The “Snowden Revelations: Big Deal or Big Nothing?!?!?!” opera got another act this weekend, when Barton Gellman, who has been working with NSA leaker Edward Snowden in addition to Glenn Greenwald, published an exposé about the scores of innocent American citizens whose correspondences are intercepted when the NSA goes after a foreign national’s communications.
Here, read a quote:
Nine of 10 account holders found in a large cache of intercepted conversations, which former NSA contractor Edward Snowden provided in full to The Post, were not the intended surveillance targets but were caught in a net the agency had cast for somebody else.
That caught the attention of Stewart Baker, of the Volokh Conspiracy, a blog recently acquired by the Post. “The story is built around the implied claim that 90% of NSA intercept data is about innocent people,” Baker said. “I think the statistic is a phony.”
Baker performed a hypothetical wherein his email is tracked by the NSA, including hundreds of people he interacts with only once for a sentence or two, or whose emails he ignores all together; despite the fact that most of these correspondences would be incidental, it would be represented as “99% of communications obtained belonged to innocent people.” In short, Baker thinks Gellman significantly discounted the value of correspondences to juice the stats:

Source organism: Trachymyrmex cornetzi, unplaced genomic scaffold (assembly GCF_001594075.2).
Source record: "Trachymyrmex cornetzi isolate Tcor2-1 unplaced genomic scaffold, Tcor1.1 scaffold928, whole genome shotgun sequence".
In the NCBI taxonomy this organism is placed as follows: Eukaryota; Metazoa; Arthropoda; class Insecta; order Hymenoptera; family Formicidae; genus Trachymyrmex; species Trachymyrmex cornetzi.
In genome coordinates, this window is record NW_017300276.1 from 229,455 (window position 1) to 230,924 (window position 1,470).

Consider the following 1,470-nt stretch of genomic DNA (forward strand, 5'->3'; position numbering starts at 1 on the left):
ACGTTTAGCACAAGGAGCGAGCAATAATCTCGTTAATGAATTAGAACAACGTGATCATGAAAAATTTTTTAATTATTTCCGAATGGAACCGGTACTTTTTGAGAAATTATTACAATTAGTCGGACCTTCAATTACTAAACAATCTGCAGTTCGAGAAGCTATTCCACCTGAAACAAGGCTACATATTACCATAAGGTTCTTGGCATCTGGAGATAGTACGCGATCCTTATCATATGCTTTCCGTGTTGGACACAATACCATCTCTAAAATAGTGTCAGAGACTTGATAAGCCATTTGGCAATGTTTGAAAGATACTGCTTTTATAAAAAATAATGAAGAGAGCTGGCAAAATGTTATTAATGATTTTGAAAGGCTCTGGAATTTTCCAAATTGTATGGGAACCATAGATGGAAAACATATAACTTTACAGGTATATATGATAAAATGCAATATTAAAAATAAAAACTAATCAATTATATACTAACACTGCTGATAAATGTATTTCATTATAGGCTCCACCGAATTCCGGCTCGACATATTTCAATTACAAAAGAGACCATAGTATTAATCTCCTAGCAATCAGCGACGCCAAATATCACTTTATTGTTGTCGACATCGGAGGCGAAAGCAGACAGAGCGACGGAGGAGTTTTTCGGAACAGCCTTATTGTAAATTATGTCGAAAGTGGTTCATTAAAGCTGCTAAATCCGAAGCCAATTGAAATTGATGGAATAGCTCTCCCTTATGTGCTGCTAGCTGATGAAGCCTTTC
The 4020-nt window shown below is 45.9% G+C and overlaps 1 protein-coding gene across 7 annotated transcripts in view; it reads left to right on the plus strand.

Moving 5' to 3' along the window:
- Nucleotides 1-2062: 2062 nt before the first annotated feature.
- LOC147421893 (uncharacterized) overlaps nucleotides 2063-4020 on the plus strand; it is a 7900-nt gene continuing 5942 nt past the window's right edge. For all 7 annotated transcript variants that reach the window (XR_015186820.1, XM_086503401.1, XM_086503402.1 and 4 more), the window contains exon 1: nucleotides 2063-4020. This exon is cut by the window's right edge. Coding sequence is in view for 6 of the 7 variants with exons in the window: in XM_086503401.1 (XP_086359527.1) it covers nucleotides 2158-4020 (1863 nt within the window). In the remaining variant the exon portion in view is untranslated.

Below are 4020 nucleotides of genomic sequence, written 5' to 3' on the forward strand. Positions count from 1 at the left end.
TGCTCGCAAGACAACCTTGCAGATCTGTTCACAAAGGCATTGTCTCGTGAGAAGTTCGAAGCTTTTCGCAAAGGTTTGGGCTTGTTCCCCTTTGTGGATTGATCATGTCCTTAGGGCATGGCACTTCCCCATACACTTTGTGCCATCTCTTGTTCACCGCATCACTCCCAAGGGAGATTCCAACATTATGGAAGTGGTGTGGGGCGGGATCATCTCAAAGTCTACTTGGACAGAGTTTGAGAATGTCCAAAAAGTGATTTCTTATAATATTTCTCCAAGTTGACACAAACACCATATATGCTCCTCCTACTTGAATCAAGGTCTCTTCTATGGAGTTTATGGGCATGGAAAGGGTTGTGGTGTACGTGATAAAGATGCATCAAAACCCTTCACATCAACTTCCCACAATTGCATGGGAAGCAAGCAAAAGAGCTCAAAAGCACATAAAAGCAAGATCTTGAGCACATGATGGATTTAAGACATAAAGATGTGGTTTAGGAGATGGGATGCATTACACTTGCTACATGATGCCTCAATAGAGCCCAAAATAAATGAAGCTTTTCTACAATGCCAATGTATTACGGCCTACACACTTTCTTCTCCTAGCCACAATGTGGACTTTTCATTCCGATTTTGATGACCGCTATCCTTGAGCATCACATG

Maybe the Post is performing some far more sophisticated calculation, and they didn’t bother to explain it, despite its prominence in the story. If not, though, the inherent bias in the measure is such that it demands an acknowledgement . (After all, it allows you to say “half of all account holders in the database weren’t the target” if the agency stores a single message sent to the target.) This is something that any halfway sentient editor should have recognized.
Which raises this question: I’ve heard of newspapers chasing stories that are “too good to check.” Does the Post think that Gellman’s are too good to edit?
Gellman, whose team was awarded the Pulitzer along with Greenwald for it NSA reporting, spent a large portion of his article detailing the extensive, personal, and often vulnerable nature of the correspondences that were not only originally intercepted by the NSA but also stored for indefinite periods, without connection to a terrorist act, and with no oversight.
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